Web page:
Flower Mart supporters react to proposed move

URBAN LANDSCAPE

July 21, 1994|By Edward Gunts | Edward Gunts,Sun Staff Writer

If the Women's Civic League moves Baltimore's Flower Mart next May from Mount Vernon to the War Memorial Plaza, it would mark an end to years of tradition.

Of the 78 Flower Marts held since 1911, all but 10 have been around the Washington Monument. From 1971 to 1980, they were held in Charles Center.

A move from Mount Vernon would run counter to efforts by three mayors to rejuvenate the Charles Street corridor. With its lemon sticks, crab cakes and women in colorful hats, the Flower Mart is a rite of spring, and many merchants and cultural institutions have come to expect the exposure it brings.

The league's executive board voted July 8 to move the one-day event to War Memorial Plaza, a site suggested by the Schmoke administration. The full membership has not yet voted to ratify that decision.

"It's time for us to concentrate on profit and maybe a different kind of crowd," league President Carolyn Simmons explained earlier this week. "We haven't had the sales we need for the past five years."

What follows are reactions from business owners, civic leaders and others to the proposed move:

Charles Duff, board member of the Mount Vernon-Belvedere Improvement Association. "We think it's a terrible idea and we want to keep it here. The Flower Mart is Mount Vernon's open house to the whole city . . . . The neighborhood will be fine without it, but it would be stronger with it."

Donna Beth Joy Shapiro, board member of Baltimore Heritage: "The Flower Mart is the only festival around the Washington Monument. It is Mount Vernon. When it moved to Charles Center in the 1970s, there was no ruach, which is a Yiddish word that means spirit. If they move it again, they might as well not have it at all."

Anthony Ambridge, City Council member: "Activities like this belong in residential communities, not a downtown plaza. Mount Vernon was a perfect setting. They do have to block off Charles Street. But when it benefits and invigorates the community, it's worth the effort."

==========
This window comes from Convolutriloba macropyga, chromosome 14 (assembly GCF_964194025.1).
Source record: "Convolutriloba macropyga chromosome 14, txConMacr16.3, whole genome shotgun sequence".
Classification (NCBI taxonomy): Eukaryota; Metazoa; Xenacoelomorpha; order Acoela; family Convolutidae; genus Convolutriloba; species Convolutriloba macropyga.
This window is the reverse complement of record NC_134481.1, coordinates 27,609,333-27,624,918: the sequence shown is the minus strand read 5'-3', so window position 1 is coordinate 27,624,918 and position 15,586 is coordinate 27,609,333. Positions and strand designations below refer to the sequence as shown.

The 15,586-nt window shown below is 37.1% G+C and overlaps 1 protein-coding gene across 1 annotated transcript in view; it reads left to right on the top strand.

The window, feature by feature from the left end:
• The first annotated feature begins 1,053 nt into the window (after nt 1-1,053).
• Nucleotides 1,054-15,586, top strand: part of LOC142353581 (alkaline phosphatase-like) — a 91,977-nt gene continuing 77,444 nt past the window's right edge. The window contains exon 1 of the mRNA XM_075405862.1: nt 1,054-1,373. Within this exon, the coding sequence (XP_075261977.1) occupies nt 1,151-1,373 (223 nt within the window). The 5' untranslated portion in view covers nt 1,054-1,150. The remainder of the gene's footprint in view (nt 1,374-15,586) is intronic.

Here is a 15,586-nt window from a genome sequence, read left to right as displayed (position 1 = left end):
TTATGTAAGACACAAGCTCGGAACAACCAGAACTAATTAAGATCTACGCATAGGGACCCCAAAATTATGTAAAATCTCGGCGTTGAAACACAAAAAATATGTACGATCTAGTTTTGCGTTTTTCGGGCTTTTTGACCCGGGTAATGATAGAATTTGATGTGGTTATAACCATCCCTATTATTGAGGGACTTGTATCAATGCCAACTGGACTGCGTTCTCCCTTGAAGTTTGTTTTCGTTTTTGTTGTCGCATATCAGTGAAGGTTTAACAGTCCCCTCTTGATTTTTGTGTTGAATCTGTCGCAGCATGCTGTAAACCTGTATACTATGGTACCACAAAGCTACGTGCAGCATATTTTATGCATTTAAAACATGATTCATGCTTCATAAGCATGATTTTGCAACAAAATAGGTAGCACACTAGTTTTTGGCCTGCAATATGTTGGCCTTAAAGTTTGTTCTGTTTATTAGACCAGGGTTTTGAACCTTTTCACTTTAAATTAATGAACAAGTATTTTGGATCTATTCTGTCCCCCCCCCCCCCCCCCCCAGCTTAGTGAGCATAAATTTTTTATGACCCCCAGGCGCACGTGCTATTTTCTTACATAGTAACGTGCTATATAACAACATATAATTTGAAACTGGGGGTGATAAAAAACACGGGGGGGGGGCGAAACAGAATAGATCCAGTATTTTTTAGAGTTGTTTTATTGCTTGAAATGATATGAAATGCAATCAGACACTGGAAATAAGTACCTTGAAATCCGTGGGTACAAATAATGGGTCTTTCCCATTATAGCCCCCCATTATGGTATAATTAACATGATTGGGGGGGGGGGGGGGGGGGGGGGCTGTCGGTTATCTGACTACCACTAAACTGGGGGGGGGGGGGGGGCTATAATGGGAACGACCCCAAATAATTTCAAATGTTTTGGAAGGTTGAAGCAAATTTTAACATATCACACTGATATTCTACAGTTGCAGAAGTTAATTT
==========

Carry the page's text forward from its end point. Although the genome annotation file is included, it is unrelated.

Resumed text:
Connie Caplan, an executive who heads Friends of Mount Vernon, a group that spearheaded restoration of the Washington Monument: "The Flower Mart is one of the highlights of Mount Vernon. It brings life to the square, and it brings people who don't come down any day but that day. . . . I hope they reconsider."

Robert C. Embry Jr. president, Abell Foundation: "To the extent that this takes an event that attracts people to an area where there are a lot of struggling merchants, and moves it to an area where there are none . . . it's not something that I would urge."

James Rouse, civic leader: "I believe that a city has to hold onto its useful traditions fiercely in order that it remain a city. If it keeps escaping from what is best for a city, this is the way the values and life and spirit of a city disappear.

"One could say that going to War Memorial Plaza is not an escape. It may be near more people. It may be more convenient. But there's something so special about Mount Vernon Place and the Washington Monument and the little parks that lead up to it. The flower show is just right there. I think it would lose a lot of its personality at another location. . . . It's a great mistake."

Sandy Hillman, executive vice president, Trahan, Burden & Charles: "As cities become squeezed, the whole notion of public celebration becomes more of a cost factor rather than being looked at as a kind of spiritual and social element that festivals add to a city. . . .

"Public celebration is so much a part of what Baltimore is about. On the one hand, it's good that an alternative location was found, but on the other hand it's a shame that they are breaking with years of tradition. . . . Maybe someone needs to endow a festival fund so the Flower Mart can stay in Mount Vernon."

Laurie Schwartz, president, Downtown Partnership: "We didn't know about it in advance, and we were sorry to hear of their intention to move. We would have preferred to work with them to make it work better in the Mount Vernon location."

Denise Cellinese, president of the Mount Vernon-Belvedere Improvement Association: "I think it's just another little chip away at the stability of Mount Vernon. . . . We're heartbroken."

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